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No bond -- this time

Durhamites breathed a sigh of putative relief last night with the announcement that a suspect was in custody for a number of armed robberies, including the murder of Duke graduate student Abhijit Mahato last Friday.

Of course, any such discussion of suspects in the criminal justice system must include the reminder that individuals are presumed innocent until proven guilty. Still, if the D.P.D. got the right individual, this apprehension is a sobering reminder of the challenges Durham faces in solving the Courthouse's "revolving door" problem.

The suspect, Stephen Oates, has been charged with a staggering seventeen robberies -- three of which happened on the day of Mahato's murder last Friday, as the N&O notes.

That is to say, Oates is accused of committing almost one out of every four robberies that have occurred in Durham since January 1.

The N&O reports that the suspect has a bond of $1 million on the robbery charges and was denied bond for the murder charge, so this person won't be free on the streets ahead of trial.

The kicker here? At the time of the alleged crimes, Oates was out on bail for -- wait for it -- armed robbery charges stemming from a purported stick-up in West Durham back in November.

We can debate the root causes of crime until the cows come home, and we can talk about the need to find productive outlets, including employment, for young, at-risk men tempted by a lifestyle with far more immediate gratification than your average work-a-day existence.

Still, the salient issue here remains: when a youth strays from the path and is accused of committing a violent crime -- a crime that by its nature is endangering the health and welfare of others -- a system that allows those individuals back on the streets on the cheap is a system that needs changing, as Mayor Bell argued on Tuesday night.

The Durham Roundtable does a great job of tracking repeat offenders on their web site, enumerating the staggering number of individuals with prior arrest records who've been re-arrested for new charges after January 1.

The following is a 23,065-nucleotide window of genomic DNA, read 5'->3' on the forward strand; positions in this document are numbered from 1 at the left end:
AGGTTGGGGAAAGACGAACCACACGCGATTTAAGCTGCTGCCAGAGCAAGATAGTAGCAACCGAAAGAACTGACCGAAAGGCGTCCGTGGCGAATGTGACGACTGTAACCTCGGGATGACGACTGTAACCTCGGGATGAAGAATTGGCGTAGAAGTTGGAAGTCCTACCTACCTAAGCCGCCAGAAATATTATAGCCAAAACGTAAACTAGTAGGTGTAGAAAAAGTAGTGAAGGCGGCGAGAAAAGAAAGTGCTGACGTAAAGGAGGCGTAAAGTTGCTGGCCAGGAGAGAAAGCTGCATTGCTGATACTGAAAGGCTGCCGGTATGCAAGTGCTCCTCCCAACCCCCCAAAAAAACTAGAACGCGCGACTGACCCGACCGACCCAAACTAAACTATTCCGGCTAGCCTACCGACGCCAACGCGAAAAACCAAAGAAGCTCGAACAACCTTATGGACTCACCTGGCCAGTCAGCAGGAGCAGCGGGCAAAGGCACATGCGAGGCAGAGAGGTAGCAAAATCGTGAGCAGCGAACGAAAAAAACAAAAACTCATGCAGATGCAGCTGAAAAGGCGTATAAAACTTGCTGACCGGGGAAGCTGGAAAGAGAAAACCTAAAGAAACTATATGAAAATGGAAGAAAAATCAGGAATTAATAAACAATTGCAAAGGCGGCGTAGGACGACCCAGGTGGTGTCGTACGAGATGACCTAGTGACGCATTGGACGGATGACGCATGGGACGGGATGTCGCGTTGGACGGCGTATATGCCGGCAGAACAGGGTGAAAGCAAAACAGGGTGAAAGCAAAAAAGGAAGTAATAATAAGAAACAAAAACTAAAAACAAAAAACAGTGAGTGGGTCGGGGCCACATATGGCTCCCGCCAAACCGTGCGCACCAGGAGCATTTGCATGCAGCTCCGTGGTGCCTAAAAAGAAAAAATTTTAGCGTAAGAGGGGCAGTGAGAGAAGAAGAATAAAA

Oates, at 19 years of age, doesn't make that list. Instead, if the D.P.D.'s allegations are on the mark, he's become a repeat offender between Thanksgiving and the middle of January. Not exactly an uplifting holiday season.

Durham's a great community and a great place to live; I know nowhere else in the Triangle I'd want to move. But its history and character constantly remind us that there are more challenges to be solved here.

If we can't find a way to prevent senseless, incomprehensible crime sprees -- something a three-week spate of seventeen robberies and one homicide must certainly definite in anyone's book -- all the positive reinvestment and revitalization of the Bull City are, at the end of the day, secondary.

The problems start with the culture of violence so prevalent in troubled youth; sometimes, these problems unfortunately end, on a case-by-case basis, with our criminal justice system. Here's to making the system a solution of last resort -- but, in any event, never part of the problem.

Comments

mike

Anyone who commits an armed robbery has essentially made the decision that they are willing to kill somone during that robbery if need be. I do not believe in locking up non-violent drug users, but thugs who use guns should have no 2nd chances. This murder could have been easily avoided. What an outrage.

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